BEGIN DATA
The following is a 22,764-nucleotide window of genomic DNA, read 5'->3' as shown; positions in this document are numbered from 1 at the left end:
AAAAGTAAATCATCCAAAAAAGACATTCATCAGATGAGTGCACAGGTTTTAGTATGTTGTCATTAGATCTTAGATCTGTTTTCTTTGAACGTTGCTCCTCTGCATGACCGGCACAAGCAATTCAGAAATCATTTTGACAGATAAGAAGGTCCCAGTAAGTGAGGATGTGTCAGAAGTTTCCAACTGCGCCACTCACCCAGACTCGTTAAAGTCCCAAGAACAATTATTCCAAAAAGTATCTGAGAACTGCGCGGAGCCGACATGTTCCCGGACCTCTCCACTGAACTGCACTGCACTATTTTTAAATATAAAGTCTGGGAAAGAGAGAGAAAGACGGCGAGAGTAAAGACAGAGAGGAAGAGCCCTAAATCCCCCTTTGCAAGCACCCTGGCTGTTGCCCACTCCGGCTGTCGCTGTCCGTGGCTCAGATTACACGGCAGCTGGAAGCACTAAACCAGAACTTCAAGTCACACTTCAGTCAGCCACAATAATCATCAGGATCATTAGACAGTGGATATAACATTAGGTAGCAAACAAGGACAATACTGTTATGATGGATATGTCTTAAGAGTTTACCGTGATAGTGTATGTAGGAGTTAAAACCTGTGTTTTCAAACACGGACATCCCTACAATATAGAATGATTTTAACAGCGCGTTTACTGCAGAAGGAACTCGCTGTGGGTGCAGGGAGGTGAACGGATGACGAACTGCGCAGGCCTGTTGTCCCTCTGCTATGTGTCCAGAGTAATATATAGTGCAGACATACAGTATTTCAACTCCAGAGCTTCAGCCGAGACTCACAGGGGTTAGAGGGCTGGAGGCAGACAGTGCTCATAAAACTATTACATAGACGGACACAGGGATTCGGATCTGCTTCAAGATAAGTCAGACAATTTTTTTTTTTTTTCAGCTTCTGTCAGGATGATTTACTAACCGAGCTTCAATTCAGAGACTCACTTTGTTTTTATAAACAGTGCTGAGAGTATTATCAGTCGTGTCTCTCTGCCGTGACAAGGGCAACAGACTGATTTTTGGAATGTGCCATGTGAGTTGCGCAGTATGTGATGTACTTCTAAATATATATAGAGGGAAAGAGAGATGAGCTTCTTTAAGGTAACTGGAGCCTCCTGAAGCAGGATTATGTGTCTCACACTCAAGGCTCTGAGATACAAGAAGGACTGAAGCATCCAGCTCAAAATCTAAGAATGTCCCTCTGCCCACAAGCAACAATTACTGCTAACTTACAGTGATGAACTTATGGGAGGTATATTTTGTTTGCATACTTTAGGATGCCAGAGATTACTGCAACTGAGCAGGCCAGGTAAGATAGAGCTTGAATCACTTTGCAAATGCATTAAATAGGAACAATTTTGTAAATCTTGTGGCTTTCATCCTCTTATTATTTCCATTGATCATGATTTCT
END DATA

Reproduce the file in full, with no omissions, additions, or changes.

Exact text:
The following is a 22,764-nucleotide window of genomic DNA, read 5'->3' as shown; positions in this document are numbered from 1 at the left end:
AAAAGTAAATCATCCAAAAAAGACATTCATCAGATGAGTGCACAGGTTTTAGTATGTTGTCATTAGATCTTAGATCTGTTTTCTTTGAACGTTGCTCCTCTGCATGACCGGCACAAGCAATTCAGAAATCATTTTGACAGATAAGAAGGTCCCAGTAAGTGAGGATGTGTCAGAAGTTTCCAACTGCGCCACTCACCCAGACTCGTTAAAGTCCCAAGAACAATTATTCCAAAAAGTATCTGAGAACTGCGCGGAGCCGACATGTTCCCGGACCTCTCCACTGAACTGCACTGCACTATTTTTAAATATAAAGTCTGGGAAAGAGAGAGAAAGACGGCGAGAGTAAAGACAGAGAGGAAGAGCCCTAAATCCCCCTTTGCAAGCACCCTGGCTGTTGCCCACTCCGGCTGTCGCTGTCCGTGGCTCAGATTACACGGCAGCTGGAAGCACTAAACCAGAACTTCAAGTCACACTTCAGTCAGCCACAATAATCATCAGGATCATTAGACAGTGGATATAACATTAGGTAGCAAACAAGGACAATACTGTTATGATGGATATGTCTTAAGAGTTTACCGTGATAGTGTATGTAGGAGTTAAAACCTGTGTTTTCAAACACGGACATCCCTACAATATAGAATGATTTTAACAGCGCGTTTACTGCAGAAGGAACTCGCTGTGGGTGCAGGGAGGTGAACGGATGACGAACTGCGCAGGCCTGTTGTCCCTCTGCTATGTGTCCAGAGTAATATATAGTGCAGACATACAGTATTTCAACTCCAGAGCTTCAGCCGAGACTCACAGGGGTTAGAGGGCTGGAGGCAGACAGTGCTCATAAAACTATTACATAGACGGACACAGGGATTCGGATCTGCTTCAAGATAAGTCAGACAATTTTTTTTTTTTTTCAGCTTCTGTCAGGATGATTTACTAACCGAGCTTCAATTCAGAGACTCACTTTGTTTTTATAAACAGTGCTGAGAGTATTATCAGTCGTGTCTCTCTGCCGTGACAAGGGCAACAGACTGATTTTTGGAATGTGCCATGTGAGTTGCGCAGTATGTGATGTACTTCTAAATATATATAGAGGGAAAGAGAGATGAGCTTCTTTAAGGTAACTGGAGCCTCCTGAAGCAGGATTATGTGTCTCACACTCAAGGCTCTGAGATACAAGAAGGACTGAAGCATCCAGCTCAAAATCTAAGAATGTCCCTCTGCCCACAAGCAACAATTACTGCTAACTTACAGTGATGAACTTATGGGAGGTATATTTTGTTTGCATACTTTAGGATGCCAGAGATTACTGCAACTGAGCAGGCCAGGTAAGATAGAGCTTGAATCACTTTGCAAATGCATTAAATAGGAACAATTTTGTAAATCTTGTGGCTTTCATCCTCTTATTATTTCCATTGATCATGATTTCT